What are the correct tyres for my car?
Saints Tyre & Auto recommend you buy the ones suitable for your particular car as car manufacturers go through a rigorous testing phase to ensure the tyres are an optimum blend of handling, braking, efficiency, wear rate, ride comfort and road noise.
Check your owner’s manual to find the recommended tyre for your car. The manufacturer will identify the right size, speed rating and load rating.
The brand of tyre is generally left up to you, but it is best to ensure your two front tyres are of the same brand, and the two rear tyres are the same. Having different brands on the front for example, can result to poor handling.
Need new tyres for your car?
Saints Tyre & Auto stock a range of tyres to suit your needs and budget.
As part of our tyre renewal we will also replace the valve, perform a wheel balance and dispose of the old tyre.
Cars rely on good tyres to safely accelerate, steer and brake. Did you know that a good tyre not only means safety, but also the enhancement of your vehicle's traction, stability, braking and steering systems. It also adds vehicle comfort by being smooth, quiet and comfortable, this means increased ride quality.
Underinflated tyres or out of balance tyres wear unevenly and cost money. Carry out regular tyre pressure checks, inspections, tyre rotations and wheel balances along with a regular wheel alignment check up to increase the life of your tyres.
How much should I pay for tyres?
Like anything in life, you pay extra for quality and tyres are no different. The size of the tyre will also determine the price; the bigger the tyre, the more expensive it is.
If you use the example of a 195/55R16 tyre, which is a typical size, a good quality tyre will cost around $150 to $200 each.
If you want a premium tyre, like Michelin, Bridgestone, Pirelli or Continental, you’ll be paying around $200 to $300 per tyre.
If you are after a budget brand, then the average price is $100 to $150 each.
What is the writing on the side of the tyre?
The code on the side of the tyre might seem pretty complex, but provides valuable information that can help you decide on the right tyre for your car.
Brand and Name - simply the maker of the tyre, for example Bridgestone and the particular model range.
Tyre Type - the tyre type will indicate what style of car the model is designed for:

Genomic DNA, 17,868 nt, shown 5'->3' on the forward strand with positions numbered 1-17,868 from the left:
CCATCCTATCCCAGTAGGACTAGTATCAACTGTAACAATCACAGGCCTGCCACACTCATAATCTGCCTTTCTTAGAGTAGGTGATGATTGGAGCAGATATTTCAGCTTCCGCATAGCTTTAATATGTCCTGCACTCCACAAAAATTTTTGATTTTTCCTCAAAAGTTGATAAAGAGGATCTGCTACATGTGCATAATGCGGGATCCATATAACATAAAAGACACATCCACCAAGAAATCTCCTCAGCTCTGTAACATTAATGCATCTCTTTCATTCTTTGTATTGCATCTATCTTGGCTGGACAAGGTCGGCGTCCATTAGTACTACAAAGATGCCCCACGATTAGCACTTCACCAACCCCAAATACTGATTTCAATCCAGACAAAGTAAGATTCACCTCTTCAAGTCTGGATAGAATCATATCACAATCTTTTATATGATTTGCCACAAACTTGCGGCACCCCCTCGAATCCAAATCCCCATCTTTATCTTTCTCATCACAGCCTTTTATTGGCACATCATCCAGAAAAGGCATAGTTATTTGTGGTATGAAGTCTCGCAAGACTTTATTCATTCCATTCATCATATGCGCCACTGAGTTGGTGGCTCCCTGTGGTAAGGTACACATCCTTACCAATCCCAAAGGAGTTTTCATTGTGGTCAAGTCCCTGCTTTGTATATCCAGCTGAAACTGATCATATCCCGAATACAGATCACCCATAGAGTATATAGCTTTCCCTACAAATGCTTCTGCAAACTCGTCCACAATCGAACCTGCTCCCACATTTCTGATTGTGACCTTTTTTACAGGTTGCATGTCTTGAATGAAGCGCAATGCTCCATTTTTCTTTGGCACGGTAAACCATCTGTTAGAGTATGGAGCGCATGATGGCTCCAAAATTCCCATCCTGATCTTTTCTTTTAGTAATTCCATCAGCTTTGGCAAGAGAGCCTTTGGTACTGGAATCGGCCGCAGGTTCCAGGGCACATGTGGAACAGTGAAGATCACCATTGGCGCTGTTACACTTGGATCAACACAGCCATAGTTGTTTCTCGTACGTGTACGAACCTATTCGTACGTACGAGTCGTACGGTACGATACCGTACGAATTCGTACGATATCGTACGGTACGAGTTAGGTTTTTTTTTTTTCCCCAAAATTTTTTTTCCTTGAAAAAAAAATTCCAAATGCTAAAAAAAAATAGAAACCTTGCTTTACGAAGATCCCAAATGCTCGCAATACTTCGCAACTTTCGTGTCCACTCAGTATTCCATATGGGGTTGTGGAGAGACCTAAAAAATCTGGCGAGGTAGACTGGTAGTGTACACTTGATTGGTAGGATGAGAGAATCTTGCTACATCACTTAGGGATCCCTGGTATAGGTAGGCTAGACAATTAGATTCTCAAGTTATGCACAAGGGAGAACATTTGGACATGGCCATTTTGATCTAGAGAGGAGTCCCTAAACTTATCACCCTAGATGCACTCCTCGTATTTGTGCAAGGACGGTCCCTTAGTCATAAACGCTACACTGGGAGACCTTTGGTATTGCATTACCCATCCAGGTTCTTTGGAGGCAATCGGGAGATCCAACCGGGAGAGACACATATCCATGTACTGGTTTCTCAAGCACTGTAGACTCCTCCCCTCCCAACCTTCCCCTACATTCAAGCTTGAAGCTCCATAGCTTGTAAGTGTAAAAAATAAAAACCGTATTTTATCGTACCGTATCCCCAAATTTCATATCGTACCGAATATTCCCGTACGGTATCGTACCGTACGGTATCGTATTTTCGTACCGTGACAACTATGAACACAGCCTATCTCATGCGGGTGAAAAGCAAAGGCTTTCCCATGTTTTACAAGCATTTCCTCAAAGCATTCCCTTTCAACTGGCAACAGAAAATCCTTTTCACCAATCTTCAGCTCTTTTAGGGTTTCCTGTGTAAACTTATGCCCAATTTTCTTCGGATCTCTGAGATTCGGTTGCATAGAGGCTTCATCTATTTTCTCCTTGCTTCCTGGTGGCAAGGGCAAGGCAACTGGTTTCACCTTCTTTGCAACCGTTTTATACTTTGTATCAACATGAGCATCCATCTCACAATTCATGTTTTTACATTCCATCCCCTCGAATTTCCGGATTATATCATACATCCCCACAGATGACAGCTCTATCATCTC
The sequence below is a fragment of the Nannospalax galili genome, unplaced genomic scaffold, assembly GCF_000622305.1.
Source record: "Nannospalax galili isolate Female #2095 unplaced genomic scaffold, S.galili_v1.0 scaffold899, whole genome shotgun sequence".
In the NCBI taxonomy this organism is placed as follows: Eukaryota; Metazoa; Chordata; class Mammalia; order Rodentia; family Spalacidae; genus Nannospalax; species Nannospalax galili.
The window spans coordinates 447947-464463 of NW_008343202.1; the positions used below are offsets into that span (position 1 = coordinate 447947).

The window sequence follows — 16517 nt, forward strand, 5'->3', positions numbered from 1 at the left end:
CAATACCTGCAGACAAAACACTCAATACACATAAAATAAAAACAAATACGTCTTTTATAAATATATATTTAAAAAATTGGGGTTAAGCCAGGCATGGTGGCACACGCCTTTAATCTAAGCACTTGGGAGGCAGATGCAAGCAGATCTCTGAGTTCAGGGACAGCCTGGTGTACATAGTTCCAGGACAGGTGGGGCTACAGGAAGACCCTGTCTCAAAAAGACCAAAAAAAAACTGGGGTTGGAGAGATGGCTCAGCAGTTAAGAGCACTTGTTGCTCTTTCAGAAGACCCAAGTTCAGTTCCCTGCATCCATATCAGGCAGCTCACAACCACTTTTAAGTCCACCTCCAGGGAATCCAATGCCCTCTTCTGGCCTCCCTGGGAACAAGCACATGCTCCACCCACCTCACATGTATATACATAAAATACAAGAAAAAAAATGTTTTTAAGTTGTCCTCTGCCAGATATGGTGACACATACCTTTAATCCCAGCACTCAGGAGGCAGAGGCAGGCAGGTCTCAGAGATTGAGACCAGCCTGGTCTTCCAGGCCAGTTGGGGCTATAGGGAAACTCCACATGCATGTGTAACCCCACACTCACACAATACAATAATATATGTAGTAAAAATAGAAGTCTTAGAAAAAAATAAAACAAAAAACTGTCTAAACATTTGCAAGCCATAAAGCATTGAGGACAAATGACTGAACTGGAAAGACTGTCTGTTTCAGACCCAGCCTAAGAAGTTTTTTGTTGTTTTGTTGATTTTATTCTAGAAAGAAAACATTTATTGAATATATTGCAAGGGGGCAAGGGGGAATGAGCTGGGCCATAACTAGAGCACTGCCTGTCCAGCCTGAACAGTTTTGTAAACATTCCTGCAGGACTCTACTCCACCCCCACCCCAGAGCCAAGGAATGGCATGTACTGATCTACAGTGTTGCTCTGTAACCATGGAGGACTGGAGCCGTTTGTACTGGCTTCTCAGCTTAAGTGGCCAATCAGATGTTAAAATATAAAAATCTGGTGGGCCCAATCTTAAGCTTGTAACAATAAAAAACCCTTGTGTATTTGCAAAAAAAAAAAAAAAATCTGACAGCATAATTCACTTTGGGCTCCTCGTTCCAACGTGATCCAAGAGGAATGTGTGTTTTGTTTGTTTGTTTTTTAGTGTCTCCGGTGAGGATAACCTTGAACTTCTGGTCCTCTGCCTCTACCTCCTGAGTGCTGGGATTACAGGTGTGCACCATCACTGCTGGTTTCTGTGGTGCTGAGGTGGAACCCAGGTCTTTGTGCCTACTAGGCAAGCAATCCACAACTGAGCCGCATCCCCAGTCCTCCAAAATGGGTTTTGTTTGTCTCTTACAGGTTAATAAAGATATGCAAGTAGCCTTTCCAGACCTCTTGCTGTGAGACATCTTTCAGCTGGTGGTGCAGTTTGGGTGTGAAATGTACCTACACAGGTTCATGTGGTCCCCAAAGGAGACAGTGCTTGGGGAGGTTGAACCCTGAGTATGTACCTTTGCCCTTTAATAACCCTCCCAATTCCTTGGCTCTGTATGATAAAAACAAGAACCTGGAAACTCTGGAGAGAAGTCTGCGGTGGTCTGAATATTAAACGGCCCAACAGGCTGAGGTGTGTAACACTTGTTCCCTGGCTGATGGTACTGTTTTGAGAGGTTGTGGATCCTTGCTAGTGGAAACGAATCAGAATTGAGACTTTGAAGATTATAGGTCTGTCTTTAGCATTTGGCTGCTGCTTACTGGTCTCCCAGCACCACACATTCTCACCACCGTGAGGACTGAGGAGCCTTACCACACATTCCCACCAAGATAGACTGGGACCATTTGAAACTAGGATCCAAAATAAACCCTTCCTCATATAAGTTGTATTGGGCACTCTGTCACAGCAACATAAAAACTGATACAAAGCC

- P: passenger car and most 4WD
- LT: light truck and some utes
- M: motorcycle
- T: temporary
Tyre Width - The first set of numbers in the code will indicate the tyre width measured in millimeters
Profile - The second number featured will be the profile which is the ratio of the tyre width to height. This number is expressed as a percentage. Generally, tyres with a lower profile are typically used on performance cars and have a firmer sidewall.
Construction - the type of construction is indicated by a letter, usually ‘R’ standing for radial.
Diameter - Just to confuse you, almost all diameters of tyres are measured in inches. The diameter will tell you which size rim the tyre is designed to fit.
Typically, the larger the diameter, the more expensive the tyre will be, however as car wheels are increasing in size, the smaller tyre sizes are less popular.
Load rating - Load ratings can be expressed in kilograms or an index number, such as 82. This is essentially how much load a correctly inflated tyre can handle.
Speed rating - The last letter of the code indicates the speed rating, which tells you the maximum speed the tyre can take for ten minutes without falling apart. This is very important as you are legally obliged to fit tyres with the correct speed rating on your car.
V-rated tyres for example, are rated for a maximum speed of 240 km/h, whereas the maximum speed of M-rate tyres is 130 km/h.
How long does it take to replace my tyres, and can I wait?
A good tyre technician should be able to replace four tyres and carry out a wheel alignment in about 1.5 hours. Because of this relatively short time, many people either wait or go for a coffee down the road.